Nicole Girten

(Daily Montanan) The Butte-Silver Bow County employee who canceled a transgender woman’s lecture at the library citing the drag ban law said in a court filing this week he gave her opportunities to reschedule and comply with the law, and therefore did not violate her right to free speech.

In the filing Monday, Butte-Silver Bow County Executive JP Gallagher said he called and emailed the woman, Adria Jawort, to find a solution that would allow her to give a speech at the library in Butte without violating the law enacted by House Bill 359, which prohibits drag in libraries. He said he canceled Jawort’s scheduled lecture “out of an abundance of caution due to concerns that the talk would violate HB 359.”

Attorneys for defendants in the federal lawsuit over the constitutionality of Montana’s drag ban, signed into law in May, filed their responses to plaintiffs’ requests for a preliminary injunction. Jawort is one of nearly a dozen plaintiffs in the suit, along with Montana Pride, which went forward during the weekend in Helena after the judge granted a temporary restraining order against the drag ban.

The temporarily restrained law bans drag in libraries and schools during normal business hours, as well as on public property within view of minors.

Jawort claimed in canceling her lecture at the library, slated to cover indigenous and transgender history as herself and not in drag, Gallagher infringed on her First Amendment right of freedom of speech and expression. Constance Van Kley, an attorney for the plaintiffs, told the Daily Montanan, as she did in a letter to Gallagher, that conditioning Jawort’s speech to comply with the law meant there was still a limitation of her right to speak.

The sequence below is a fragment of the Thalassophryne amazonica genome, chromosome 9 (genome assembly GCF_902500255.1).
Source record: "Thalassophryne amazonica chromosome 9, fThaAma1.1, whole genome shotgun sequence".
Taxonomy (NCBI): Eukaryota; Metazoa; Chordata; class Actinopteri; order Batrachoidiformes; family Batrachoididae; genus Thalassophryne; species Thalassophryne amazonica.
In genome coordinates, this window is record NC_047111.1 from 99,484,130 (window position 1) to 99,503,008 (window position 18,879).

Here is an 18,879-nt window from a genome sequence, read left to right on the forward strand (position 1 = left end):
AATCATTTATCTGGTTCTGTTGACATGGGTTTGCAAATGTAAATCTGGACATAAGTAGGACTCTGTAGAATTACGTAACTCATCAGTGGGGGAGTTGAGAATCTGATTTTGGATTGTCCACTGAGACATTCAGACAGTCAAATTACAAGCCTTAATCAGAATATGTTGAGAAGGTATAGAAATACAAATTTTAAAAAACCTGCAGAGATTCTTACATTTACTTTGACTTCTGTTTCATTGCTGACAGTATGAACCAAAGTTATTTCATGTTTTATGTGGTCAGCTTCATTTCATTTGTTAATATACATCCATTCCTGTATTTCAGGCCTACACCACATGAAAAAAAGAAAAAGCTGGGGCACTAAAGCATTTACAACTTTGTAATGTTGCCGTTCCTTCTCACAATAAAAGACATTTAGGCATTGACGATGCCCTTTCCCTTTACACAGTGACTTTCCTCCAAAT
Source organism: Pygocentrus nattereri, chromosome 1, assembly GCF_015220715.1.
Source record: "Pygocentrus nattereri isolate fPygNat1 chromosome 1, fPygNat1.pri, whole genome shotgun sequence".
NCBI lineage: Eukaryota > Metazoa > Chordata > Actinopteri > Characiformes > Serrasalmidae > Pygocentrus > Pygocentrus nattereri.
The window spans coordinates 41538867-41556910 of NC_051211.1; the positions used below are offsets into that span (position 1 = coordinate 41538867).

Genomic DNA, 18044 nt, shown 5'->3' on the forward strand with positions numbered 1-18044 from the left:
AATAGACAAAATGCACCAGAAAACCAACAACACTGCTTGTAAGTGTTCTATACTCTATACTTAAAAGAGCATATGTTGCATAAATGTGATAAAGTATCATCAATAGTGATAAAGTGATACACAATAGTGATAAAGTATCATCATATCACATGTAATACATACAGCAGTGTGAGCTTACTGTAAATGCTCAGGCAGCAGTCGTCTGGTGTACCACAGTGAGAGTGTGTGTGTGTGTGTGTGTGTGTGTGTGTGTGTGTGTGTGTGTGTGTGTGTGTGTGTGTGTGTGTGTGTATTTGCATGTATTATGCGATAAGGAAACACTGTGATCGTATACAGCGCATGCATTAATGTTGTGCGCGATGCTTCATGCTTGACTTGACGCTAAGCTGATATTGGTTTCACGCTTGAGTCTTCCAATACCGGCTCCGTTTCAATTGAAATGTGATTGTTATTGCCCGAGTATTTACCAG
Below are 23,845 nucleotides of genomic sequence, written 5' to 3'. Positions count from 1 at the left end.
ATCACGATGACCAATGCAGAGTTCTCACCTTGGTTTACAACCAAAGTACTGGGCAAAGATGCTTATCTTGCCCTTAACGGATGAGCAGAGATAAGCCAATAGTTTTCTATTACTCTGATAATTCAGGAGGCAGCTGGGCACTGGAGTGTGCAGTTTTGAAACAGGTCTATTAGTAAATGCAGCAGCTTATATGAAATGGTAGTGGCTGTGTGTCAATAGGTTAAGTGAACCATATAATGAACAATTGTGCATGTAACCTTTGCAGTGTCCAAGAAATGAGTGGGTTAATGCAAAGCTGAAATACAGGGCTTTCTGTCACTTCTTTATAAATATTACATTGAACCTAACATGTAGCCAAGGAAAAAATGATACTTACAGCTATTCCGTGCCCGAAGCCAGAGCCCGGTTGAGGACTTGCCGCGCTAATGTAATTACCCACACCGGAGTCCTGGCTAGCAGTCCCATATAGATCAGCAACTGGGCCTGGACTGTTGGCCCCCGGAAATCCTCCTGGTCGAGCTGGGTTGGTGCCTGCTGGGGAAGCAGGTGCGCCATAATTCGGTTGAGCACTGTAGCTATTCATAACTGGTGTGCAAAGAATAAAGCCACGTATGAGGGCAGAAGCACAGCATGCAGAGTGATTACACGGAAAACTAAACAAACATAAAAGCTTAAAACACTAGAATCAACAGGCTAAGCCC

In the filing, Gallagher denied the county’s decision to cancel the lecture was based on the content of her speech. He also denied saying a quote that was attributed to him in previous filings in which a librarian said in an email to Jawort and other recipients that Gallagher and the county attorney “decided it is too much of a risk to have a trans-person in the library.”

“The statement is not accurate and was not authorized by (Butte-Silver Bow) to be made by the librarian,” the filing read.

Gallagher said neither he nor the county attorney were able to determine whether the lecture would have exposed county employees to criminal penalties or civil liability – similar to what the city of Helena said in its filing in July, when it ultimately advocated for the judge to grant the temporary restraining order against the drag ban.

Attorneys representing defendants Attorney General Austin Knudsen and Superintendent of Public Instruction Elsie Arntzen responded in a separate filing earlier this month claiming plaintiffs did not meet the requirements by law for a preliminary injunction.

The filing said it was clear the Legislature considers the conduct banned under the law to be “potentially harmful to minors and intends to protect them by limiting their potential exposure to the same.”

“The bill is not aimed at banning or suppressing a performer’s sexual expression but is instead
overwhelmingly concerned with the harmful secondary effects of sexually expressive conduct on minors,” the filing read.

It added that neither Artzen and Knudsen would be responsible for enforcing the law.

“Not only are Plaintiffs’ concerns of criminal or administrative prosecution entirely speculative, but they also failed to name the parties that would actually control the initiation and disposition of the adverse proceedings they claim to fear,” the filing read.

Van Kley said plaintiffs would be responding to their filing next week ahead of the hearing for the preliminary injunction on Aug. 28.